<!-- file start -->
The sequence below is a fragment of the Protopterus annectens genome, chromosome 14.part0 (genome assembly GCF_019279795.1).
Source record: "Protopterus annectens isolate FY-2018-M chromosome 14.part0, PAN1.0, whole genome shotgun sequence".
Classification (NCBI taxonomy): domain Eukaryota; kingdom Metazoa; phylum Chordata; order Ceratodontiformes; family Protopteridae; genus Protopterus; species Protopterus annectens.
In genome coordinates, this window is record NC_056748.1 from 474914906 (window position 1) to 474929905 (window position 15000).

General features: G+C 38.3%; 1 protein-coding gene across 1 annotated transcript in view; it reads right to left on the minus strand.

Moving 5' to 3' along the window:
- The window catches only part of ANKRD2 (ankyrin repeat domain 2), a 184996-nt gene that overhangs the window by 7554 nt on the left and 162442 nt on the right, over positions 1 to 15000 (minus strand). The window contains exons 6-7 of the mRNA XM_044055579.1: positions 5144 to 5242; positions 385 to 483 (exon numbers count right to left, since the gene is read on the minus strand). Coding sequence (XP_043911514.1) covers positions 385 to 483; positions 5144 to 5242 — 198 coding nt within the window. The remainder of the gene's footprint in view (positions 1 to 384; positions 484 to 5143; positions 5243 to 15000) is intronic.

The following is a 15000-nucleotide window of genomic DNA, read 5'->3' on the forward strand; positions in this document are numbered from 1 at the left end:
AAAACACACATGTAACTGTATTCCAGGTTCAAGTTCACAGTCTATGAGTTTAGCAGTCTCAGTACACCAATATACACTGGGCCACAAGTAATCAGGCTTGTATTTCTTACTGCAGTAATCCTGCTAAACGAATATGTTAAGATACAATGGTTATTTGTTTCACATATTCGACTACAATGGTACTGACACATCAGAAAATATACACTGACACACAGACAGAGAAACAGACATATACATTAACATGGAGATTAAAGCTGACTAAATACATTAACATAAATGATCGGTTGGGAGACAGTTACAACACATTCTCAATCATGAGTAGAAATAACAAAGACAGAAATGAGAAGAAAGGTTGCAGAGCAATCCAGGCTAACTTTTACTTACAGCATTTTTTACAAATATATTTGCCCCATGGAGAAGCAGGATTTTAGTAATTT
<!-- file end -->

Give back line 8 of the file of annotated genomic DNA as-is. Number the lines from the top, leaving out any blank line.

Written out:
The following is a 15000-nucleotide window of genomic DNA, read 5'->3' on the forward strand; positions in this document are numbered from 1 at the left end: